“What responses should I expect from adults when I get involved in activism?”
Gordon, Hava R., and Jessica K. Taft. 2011. “Rethinking youth political socialization: Teenage activists talk back.” Youth & Society (43)4: 1499-1527.
Earl, Jennifer, Thomas V. Maher, and Thomas Elliott. 2017. “Youth, activism, and social movements.” Sociology Compass (11)4.
Terriquez, Veronica. 2015. “Intersectional mobilization, social movement spillover, and queer youth leadership in the immigrant rights movement.” Social Problems 62.3: 343-362.
Everyone intuitively knows it, but few will say it—either because they don’t want to be a grump, or because they haven’t connected the theoretical dots. But I am willing to be that grump, and I have connected the dots, so I’ll say it: there’s no such thing as a Millennial.
The earlier responses to this essay prompt on generations and social movements are full of insights on activism today so I will focus on the generation angle: What would it mean if new youth activism were truly a generational phenomenon? The answer to this question requires that we drop the Millennial label and the theoretical baggage that comes with it because the very idea of a Millennial falls squarely on the wrong side of a paradigmatic divide in generational theory. Smuggling that discredited generational mythology into our activism and research distracts us from the reality of generational change. Continue reading
In a June 2014 segment on network neutrality, John Oliver encouraged his viewers to “turn on caps-lock and fly my pretties” in an effort to encourage the Federal Communications Commission to uphold the principle of network neutrality and an open internet. In a 20-minute segment that launched a thousand ships, Oliver’s remarks motivated the public to post millions of comments within the FCC online commenting system- ultimately overwhelming and crashing the system. For many journalists, Oliver’s call for action was a success and the motivation for the 2015 decision to uphold Network Neutrality. Continue reading
Two years ago I focused my ASA Presidential address on social movements led by Millennials, building on Karl Mannheim’s classic treatise on “The Problem of Generations.” As the first generation of “digital natives,” and the one most directly impacted by the economic precarity that emerged from the neoliberal transformation of the labor market, the Millennial generation has a distinctive life experience and worldview. Disappointed by the false promises of racial and gender equality, and faced with skyrocketing growth in class inequality, Millennial activists embrace an explicitly intersectional political agenda. Continue reading
The new millennium began with widespread hand-wringing about the retreat of youth from political engagement, with low voter turnout and a lack of faith in political leaders as the main metrics. These commentaries directed our attention to the future health of our democracies, urging us to consider the ways in which a presumed adult “we” can best socialize youth into politics. For many observers, the concern with youth political engagement (or lack thereof) was important insofar as this engagement determines the future vibrancy of our political system. These dominant discourses and anxieties about youth apathy reflect a narrow focus on youth as “citizens in the making” instead of political forces in and of themselves. Although youth are important as the future bearers of a democratic society, they are undeniably political forces in the present moment; both inside and outside of electoral politics.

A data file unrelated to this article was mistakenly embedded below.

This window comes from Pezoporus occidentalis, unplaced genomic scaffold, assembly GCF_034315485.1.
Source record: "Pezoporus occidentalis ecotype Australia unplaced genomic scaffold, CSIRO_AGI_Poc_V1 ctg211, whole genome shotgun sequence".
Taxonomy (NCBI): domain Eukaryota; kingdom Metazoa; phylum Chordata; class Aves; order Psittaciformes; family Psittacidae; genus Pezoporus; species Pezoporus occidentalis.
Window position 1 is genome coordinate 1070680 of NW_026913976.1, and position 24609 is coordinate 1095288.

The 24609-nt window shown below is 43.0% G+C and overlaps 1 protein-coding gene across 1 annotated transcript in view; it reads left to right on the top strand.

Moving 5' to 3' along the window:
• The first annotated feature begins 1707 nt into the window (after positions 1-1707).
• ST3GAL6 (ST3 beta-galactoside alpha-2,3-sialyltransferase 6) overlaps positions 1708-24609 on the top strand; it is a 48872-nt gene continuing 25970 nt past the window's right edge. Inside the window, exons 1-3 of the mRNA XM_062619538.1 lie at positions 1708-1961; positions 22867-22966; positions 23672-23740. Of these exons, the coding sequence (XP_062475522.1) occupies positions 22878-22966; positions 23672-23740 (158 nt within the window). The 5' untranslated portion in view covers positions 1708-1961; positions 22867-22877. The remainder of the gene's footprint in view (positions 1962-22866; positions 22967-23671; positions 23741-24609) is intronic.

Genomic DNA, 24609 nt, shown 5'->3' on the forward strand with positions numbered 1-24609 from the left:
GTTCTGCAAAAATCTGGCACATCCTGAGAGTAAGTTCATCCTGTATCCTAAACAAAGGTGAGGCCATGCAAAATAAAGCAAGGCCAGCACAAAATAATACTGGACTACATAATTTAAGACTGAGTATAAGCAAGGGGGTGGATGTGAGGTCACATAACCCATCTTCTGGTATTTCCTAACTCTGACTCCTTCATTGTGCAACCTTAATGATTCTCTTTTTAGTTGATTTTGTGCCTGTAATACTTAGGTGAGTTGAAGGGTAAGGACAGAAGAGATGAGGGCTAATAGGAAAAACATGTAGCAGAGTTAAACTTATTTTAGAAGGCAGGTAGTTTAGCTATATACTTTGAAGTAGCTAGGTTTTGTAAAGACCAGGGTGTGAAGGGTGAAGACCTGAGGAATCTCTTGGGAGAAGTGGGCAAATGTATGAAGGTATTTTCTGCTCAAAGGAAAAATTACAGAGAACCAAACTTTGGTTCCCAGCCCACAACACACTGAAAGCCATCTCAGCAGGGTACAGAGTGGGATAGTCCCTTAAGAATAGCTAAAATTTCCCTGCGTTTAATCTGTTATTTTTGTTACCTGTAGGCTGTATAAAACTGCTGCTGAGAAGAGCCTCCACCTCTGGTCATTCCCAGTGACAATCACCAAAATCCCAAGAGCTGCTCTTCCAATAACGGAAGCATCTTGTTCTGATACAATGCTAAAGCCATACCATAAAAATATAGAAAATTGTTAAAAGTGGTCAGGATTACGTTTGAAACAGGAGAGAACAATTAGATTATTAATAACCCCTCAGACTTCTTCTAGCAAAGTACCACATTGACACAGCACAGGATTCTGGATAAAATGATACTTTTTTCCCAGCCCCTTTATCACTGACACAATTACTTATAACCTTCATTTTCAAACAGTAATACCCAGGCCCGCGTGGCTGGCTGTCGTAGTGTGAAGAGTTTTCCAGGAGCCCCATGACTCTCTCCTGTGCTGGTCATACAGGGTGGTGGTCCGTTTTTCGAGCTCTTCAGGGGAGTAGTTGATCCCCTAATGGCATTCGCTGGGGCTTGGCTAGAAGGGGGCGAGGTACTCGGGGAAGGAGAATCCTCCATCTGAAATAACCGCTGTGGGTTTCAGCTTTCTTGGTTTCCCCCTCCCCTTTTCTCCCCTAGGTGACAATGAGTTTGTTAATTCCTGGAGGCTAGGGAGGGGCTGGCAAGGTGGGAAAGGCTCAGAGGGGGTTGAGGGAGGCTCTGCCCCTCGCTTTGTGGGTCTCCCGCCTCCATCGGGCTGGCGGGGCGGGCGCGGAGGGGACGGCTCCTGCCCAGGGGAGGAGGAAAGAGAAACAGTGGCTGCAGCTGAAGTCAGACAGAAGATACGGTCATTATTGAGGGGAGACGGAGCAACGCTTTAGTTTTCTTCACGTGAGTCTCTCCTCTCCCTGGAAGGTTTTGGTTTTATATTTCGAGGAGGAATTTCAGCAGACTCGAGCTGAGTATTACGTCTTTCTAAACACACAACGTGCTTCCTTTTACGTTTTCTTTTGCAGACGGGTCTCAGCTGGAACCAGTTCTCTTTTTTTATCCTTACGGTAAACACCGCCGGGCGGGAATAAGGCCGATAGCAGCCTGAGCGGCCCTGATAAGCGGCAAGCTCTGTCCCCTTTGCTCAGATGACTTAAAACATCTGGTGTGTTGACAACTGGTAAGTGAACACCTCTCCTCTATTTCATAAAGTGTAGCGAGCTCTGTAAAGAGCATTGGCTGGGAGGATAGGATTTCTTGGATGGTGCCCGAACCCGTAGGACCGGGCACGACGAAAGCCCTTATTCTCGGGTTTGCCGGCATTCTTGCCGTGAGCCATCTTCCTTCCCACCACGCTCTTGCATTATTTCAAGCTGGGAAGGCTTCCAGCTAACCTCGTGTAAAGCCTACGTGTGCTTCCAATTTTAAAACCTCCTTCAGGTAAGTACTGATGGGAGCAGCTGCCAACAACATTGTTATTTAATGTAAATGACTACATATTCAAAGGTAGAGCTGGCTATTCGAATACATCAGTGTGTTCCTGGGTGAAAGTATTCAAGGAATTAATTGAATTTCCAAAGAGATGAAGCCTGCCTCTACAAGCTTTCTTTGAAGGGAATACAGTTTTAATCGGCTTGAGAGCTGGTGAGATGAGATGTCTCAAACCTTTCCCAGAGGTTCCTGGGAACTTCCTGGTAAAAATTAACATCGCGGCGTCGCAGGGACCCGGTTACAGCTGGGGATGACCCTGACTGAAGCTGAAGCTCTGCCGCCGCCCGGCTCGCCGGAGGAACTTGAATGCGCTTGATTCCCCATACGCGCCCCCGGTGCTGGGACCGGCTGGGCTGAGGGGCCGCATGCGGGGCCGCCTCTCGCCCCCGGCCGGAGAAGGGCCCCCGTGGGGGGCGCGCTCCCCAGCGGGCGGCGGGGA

Generational change and youth involvement hold special importance within social movement studies. Historically, young people have been deeply involved in the most important social movements in the United States and the World, such as the US Civil Rights Movement, the 60’s student movement in Europe and Latin America, the transnational LGBTQ movement, and many others. Millennials have perhaps been more socially and politically involved than other recent generations. They have engaged in traditional forms of political participation ranging from the conservative (e.g. the Tea Party) to the liberal (e.g. Obama’s two presidential campaigns). Recently, Millennials have also shown their involvement in less traditional forms of political engagement, such as their participation in #NeverAgain, #MeToo, the Women’s March, and other national and transnational social movements. It is clear then that millennials are not only decidedly engaged in the social and political issues that affect them, but also that they are clearly expressing their dissatisfaction through activism. Furthermore, there is evidence that this generation might be engaging in both traditional and innovative ways, expanding the repertoires of contention of previous generations. This dialogue invited social movement scholars and activists to reflect on the roles that millennials have played in recent social movement activity and the implications of their involvement for both our discipline and policy.
Thanks to our second group of contributors on this topic.
Editors in Chief,
Grace Yukich, David Ortiz, Rory McVeigh, Guillermo Trejo
When Parkland students began their press for gun control, public reaction varied from inspired, to surprised, to dismissive. Critics charged that the students didn’t have enough experience or knowledge to be involved in the presumptively adult-oriented world of politics, although others were simply surprised because they bought into the idea that young people are not that engaged. But, for people who have been studying youth political engagement, their activism was less surprising than it was to see adults actually pay attention to it.